SPARQL Queries, SPARQL Technology
Thursday, August 25, 2011 from 11:00 AM to 12:00 PM (PDT)
Semantic web and linked data technologies are built around a simple data model that makes it easy to share and combine data from disparate sources across the public internet or across silos on a private intranet. SPARQL is the query language standard from the W3C (the same standards body that brought us HTML, CSS, and XML) for querying this data. A variety of free and commercial software implementations have made it easy for people to get started with SPARQL and to incorporate it into applications that take advantage of the growing availability of linked data on the web.
Since it became a standard in 2008, SPARQL has seen enough activity and adoption that the W3C will shortly be releasing SPARQL 1.1. Although a data retrieval query can be as simple as one or two patterns that you want to match against an existing dataset, SPARQL 1.1 adds the ability to update data and to combine data from multiple remote sources as well as a long list of new functions that give you greater control over what you do with retrieved data.
In this presentation, we'll learn about how to create and run SPARQL queries, and then we'll explore the range of things that people are doing with it. After a brief survey of the growing amount of public data sources available for you to query with SPARQL, we'll talk about the role that the query language can play in application development. We'll also look at the range of uses people are finding for SPARQL above and beyond querying of RDF data, such as querying relational data, defining rules to enhance data quality, and more.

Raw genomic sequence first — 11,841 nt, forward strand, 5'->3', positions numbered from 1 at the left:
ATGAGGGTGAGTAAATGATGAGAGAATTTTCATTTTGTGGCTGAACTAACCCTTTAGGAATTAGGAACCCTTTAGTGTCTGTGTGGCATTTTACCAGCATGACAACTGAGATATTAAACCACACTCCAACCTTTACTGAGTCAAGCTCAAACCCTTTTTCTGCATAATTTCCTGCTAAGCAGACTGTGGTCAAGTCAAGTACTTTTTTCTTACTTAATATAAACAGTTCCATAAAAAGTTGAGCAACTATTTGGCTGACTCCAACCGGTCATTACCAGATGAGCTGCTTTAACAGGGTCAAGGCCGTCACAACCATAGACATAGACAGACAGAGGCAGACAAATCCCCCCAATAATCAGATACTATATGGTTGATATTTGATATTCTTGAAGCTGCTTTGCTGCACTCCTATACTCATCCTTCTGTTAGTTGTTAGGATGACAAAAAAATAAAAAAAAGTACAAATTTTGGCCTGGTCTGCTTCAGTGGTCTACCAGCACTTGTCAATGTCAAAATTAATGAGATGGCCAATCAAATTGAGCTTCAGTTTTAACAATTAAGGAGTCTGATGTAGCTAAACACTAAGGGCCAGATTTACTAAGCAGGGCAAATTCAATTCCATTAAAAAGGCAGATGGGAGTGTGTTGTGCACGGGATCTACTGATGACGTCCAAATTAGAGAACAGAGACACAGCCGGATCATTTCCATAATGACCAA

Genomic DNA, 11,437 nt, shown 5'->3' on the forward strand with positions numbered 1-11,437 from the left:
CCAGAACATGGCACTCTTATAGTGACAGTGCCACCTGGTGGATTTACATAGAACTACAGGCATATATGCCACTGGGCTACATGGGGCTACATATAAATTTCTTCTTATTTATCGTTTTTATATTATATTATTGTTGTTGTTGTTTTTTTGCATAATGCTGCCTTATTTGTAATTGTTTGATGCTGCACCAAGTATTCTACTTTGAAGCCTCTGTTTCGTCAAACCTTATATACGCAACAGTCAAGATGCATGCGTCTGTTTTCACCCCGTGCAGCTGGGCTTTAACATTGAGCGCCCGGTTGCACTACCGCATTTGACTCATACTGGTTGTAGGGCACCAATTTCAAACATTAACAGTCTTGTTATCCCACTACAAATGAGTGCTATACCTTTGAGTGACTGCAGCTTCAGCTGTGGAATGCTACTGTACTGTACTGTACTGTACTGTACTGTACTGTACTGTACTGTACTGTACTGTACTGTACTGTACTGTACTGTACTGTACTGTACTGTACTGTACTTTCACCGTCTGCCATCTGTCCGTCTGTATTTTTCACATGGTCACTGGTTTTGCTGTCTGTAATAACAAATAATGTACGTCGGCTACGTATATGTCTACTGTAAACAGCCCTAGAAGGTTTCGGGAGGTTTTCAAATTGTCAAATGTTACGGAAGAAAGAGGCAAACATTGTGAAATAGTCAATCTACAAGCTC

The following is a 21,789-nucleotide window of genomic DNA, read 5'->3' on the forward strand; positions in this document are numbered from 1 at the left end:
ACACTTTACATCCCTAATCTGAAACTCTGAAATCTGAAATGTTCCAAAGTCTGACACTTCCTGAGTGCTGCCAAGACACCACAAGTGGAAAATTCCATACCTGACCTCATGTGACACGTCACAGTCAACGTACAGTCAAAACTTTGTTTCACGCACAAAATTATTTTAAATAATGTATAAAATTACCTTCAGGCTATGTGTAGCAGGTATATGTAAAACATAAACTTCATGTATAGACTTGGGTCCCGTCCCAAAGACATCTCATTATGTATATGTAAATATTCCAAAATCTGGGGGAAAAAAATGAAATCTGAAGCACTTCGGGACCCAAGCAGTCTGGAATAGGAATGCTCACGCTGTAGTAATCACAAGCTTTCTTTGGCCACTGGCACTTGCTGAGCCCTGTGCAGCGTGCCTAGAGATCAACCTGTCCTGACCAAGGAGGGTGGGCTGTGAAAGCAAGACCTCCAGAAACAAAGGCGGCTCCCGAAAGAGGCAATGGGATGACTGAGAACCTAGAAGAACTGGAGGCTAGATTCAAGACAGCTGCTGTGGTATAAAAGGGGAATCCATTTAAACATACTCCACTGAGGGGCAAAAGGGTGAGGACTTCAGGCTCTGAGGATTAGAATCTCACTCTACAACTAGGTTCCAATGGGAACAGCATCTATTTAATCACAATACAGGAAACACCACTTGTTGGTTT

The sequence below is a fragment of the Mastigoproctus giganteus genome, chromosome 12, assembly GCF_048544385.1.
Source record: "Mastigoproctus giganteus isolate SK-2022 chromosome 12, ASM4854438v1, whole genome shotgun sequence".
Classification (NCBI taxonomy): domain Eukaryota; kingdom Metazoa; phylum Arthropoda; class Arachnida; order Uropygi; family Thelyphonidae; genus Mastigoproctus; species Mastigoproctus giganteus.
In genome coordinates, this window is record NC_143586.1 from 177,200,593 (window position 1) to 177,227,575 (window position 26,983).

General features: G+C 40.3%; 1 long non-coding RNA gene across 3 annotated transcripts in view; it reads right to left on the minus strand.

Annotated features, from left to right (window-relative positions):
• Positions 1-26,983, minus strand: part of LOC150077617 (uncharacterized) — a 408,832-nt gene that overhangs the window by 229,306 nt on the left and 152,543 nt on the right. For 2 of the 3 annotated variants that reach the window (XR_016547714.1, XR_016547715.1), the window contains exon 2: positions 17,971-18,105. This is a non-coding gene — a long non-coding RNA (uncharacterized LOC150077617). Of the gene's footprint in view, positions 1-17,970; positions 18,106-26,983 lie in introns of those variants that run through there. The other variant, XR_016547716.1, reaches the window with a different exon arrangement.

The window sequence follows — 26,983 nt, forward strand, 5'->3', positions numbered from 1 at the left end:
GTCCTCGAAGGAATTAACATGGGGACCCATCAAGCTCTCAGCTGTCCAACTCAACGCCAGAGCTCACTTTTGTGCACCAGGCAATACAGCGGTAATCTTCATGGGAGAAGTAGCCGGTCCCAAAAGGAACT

We hope you are able to join us on August 25th at: 2pm (EST), 1pm (CST) and 11am (PST).
Bob DuCharme, Solutions Architect, TopQuadrant
Bob DuCharme is a Semantic Web guy at TopQuadrant, a provider of software for modeling, developing, and deploying Semantic Web applications. He is the author of the recently published, Learning SPARQL (O’Reilly). In the XML.com newsletter, editor Kendall Clark once wrote, "Does anyone write tech prose as clear as Bob?" Bob received his B.A. in Religion from Columbia University and his Master's in Computer Science from New York University. He lives in Charlottesville, Virginia.
NOTE: There are a limited number of tickets for the live webcast, but we will record and archive the presentation at www.semanticweb.com
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